Conversation with Nature I

In response to my question: "Oh Nature! I wonder what you are and what language you speak?", mathematician and physicist, Henrik Jeldtoft Jensen sent this letter on behalf of Nature, illustrated with his watercolour painting:


A water colour painted in 1991. It is called a "Detail of Nature" (En natur detalje in Danish). When I painted it I was standing under a big tree and following the shadows cast on the paper by the leaves and branches.

"Of course in reality this is a bit self-indulgent; namely nature conversing with itself. You are part of nature. Are there any entities in the universe which are not part of nature? Aren’t your thoughts or mind waves simply a special example of the dynamics of nature. 

What is nature? The totality of space and time and matter and fields and energies constituting the universe. If our contemplation about nature isn't part of nature what is it then? Are the dynamics of the energy carrying the thought about and the mathematical description of a quantum particle less part of nature than the particle?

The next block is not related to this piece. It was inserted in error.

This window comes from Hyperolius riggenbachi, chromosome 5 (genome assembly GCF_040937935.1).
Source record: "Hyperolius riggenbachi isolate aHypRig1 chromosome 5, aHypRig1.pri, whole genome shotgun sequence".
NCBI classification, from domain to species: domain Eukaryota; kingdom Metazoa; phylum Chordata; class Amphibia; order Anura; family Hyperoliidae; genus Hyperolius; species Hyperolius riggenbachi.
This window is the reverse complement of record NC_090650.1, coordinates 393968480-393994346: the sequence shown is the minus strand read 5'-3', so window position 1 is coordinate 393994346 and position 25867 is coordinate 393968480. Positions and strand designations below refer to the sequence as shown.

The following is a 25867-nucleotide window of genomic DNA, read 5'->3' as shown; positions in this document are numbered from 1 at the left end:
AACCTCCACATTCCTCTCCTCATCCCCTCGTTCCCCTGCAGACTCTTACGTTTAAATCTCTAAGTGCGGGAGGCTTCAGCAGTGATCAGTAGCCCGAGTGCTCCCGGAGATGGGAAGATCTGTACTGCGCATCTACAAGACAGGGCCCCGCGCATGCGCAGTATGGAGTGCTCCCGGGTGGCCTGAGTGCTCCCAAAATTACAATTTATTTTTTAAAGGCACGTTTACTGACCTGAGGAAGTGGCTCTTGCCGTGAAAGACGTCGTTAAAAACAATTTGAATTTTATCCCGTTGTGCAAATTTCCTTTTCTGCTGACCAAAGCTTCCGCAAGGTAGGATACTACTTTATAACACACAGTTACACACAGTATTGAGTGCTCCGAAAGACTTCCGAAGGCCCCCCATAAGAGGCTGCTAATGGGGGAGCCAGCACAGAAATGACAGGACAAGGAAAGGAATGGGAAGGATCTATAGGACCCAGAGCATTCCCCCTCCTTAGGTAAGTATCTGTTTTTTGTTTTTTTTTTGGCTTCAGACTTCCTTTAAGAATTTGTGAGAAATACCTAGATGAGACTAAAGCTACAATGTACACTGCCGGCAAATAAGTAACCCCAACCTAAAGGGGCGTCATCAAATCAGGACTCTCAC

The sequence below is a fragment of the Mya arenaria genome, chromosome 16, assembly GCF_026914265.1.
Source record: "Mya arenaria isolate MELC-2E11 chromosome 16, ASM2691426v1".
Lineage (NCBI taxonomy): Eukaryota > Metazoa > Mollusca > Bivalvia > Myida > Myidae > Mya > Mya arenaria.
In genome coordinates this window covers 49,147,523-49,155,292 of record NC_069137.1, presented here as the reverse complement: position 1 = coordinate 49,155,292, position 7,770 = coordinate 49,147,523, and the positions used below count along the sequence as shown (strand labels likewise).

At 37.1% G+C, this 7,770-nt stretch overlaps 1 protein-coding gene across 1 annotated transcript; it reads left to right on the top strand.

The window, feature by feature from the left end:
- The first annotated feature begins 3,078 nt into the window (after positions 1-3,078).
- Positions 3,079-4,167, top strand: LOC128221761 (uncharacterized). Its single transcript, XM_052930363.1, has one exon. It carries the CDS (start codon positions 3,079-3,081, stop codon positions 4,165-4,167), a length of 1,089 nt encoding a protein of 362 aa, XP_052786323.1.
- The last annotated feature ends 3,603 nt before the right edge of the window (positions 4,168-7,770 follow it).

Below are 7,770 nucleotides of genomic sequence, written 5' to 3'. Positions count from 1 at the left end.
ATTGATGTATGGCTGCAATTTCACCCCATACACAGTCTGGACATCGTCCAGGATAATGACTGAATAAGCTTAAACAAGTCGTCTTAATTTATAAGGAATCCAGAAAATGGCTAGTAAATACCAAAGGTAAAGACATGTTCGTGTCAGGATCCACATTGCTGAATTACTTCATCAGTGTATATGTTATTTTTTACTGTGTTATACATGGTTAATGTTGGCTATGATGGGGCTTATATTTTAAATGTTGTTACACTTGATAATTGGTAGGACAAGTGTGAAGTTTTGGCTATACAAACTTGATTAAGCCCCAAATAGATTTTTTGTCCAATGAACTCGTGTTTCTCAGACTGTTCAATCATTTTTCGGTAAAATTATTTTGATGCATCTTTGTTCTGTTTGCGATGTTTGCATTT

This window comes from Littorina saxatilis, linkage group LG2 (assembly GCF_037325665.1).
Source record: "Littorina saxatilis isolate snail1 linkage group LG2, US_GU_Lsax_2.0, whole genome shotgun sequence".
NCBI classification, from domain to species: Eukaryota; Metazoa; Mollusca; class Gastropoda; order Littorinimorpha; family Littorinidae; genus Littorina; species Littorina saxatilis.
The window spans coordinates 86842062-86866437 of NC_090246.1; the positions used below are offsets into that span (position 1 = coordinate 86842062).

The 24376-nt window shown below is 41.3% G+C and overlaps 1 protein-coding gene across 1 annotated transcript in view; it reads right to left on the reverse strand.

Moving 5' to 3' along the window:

Maybe the human mind's contemplation is at one level parallel to waves rolling up against the beach or branches swinging in the wind. At least one common aspect is that matter and energy is in dynamical upheaval. Maybe the main difference is the coordination and imprint. When the mind is contemplating, it involves the part of nature consisting of zillions of neurons that manage to represent and extract patterns of generality. These consist in relationships of some generality between nature’s constituents. Relations or patterns (say the relation between the distance travelled by the descending apple since it was released) are the branch of mind dynamics called mathematics.  Hence one of nature’s dialects is math.

But, as often pointed out by nature herself by use of the vehicle consisting of the minds of, say Zen Buddhists: contemplation and descriptions are parables, never identical to the specific motion and excitations they describe.

Nevertheless, when the part of me called humans muse about myself, we tend to use the language called math. 

What am I? To the part of me called humans, I will in the end always remain restricted to the totality of what dynamical patterns (often known as mind) can be manifested in the part of me called brain."